Founded in 1965, Nighttown is a jazz club and white-tablecloth restaurant located in the fashionable Cedar-Fairmount shopping district of Cleveland. Located just minutes from the world-famous Severance Hall, home of the Cleveland Orchestra, Nighttown … show more
Founded in 1965, Nighttown is a jazz club and white-tablecloth restaurant located in the fashionable Cedar-Fairmount shopping district of Cleveland. Located just minutes from the world-famous Severance Hall, home of the Cleveland Orchestra, Nighttown is the only club in Ohio on Down Beat's list of the Best Jazz Clubs in the World. With a full menu until 12:00 midnight, 7 days a week, Nighttown's focus is on jazz, often four nights a week and sometimes more. Also on Nighttown's stage: folk, world and classical music. Check us out at http://www.nighttowncleveland.com
READ MORE: At any given time at Nighttown, you'll find corporate titans, doctors from The Cleveland Clinic and University Hospital, Cleveland Orchestra members in tuxedos seated next to the patrons they just entertained, as well as college students from Case, neighbors just stopping in for a quick bite, lovers on dates, pre and post-theatergoers, people from all over the world traveling on U.S. State Department junkets and writers who are terribly flattered when someone mentions the fact their face is on a plaque in the Cleveland Journalism Hall of Fame (which just happens to be located at Nighttown).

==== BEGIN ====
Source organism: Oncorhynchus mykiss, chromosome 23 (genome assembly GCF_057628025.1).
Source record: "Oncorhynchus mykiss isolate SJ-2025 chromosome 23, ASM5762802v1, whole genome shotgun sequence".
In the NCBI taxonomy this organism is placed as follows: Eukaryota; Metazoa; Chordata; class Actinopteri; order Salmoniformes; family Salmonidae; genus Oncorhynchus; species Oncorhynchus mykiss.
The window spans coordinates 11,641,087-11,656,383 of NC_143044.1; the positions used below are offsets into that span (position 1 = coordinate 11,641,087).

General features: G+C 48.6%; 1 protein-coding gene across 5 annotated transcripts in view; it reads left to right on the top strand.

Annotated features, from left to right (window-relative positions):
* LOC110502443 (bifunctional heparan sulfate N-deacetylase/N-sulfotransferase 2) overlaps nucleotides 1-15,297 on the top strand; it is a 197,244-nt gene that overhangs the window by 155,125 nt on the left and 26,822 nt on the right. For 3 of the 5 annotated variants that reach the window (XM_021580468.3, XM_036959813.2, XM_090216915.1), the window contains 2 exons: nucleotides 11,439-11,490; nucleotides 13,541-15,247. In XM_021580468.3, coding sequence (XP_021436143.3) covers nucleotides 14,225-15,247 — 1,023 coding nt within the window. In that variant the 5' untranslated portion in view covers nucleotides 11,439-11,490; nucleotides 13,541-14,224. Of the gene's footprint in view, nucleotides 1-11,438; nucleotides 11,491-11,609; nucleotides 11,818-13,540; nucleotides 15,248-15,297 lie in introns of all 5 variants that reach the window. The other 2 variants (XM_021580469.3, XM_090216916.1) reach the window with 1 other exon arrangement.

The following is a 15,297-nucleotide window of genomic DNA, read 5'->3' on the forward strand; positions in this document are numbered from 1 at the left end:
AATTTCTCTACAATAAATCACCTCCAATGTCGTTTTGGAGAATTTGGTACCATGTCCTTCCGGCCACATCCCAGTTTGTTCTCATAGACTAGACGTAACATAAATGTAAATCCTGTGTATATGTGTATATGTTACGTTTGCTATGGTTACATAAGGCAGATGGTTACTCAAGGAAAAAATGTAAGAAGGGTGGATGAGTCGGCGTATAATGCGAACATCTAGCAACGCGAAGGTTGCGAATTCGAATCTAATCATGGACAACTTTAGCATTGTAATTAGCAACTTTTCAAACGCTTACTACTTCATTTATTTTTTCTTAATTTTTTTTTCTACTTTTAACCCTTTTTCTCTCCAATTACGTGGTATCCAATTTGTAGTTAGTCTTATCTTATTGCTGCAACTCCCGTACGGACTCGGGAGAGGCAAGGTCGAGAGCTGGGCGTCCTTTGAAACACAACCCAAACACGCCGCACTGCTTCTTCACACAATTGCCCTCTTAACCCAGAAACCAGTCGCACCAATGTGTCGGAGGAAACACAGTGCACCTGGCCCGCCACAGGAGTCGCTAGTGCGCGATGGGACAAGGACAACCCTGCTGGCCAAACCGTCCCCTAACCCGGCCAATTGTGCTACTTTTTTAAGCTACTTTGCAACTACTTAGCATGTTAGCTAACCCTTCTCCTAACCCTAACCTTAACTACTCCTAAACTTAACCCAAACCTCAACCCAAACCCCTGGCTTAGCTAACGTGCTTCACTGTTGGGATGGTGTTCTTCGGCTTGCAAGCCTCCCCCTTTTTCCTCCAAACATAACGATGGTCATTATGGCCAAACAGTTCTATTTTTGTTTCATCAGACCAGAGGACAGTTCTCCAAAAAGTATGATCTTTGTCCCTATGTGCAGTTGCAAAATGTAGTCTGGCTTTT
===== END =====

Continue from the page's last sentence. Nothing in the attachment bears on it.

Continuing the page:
This discerning, eclectic mix of people eat from a menu regarded by most as remarkably consistent and served by a wait staff who remembers many of their names (or tries to, at least) at this white tablecloth venue that first opened its doors 45 years ago. But this group of people are best fed by the entertainment provided seven nights a week from a tiny stage in a crowded room evoking the small stages usually seen in the old black and white films shot in Manhattan. But Nighttown isn't a re-creation or faux anything. Nighttown is the real deal. It's a real joint where just in the last 18 months or so, if you were lucky enough to be there, you could have sat in front of the Count Basie Orchestra so close that the trombone would've bopped you in the nose. Or maybe you saw Freddy Cole, Jane Monheit...